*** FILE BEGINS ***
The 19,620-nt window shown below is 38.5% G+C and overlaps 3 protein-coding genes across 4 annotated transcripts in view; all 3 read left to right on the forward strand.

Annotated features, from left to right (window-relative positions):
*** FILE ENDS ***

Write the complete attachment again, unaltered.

The 19,620-nt window shown below is 38.5% G+C and overlaps 3 protein-coding genes across 4 annotated transcripts in view; all 3 read left to right on the forward strand.

Annotated features, from left to right (window-relative positions):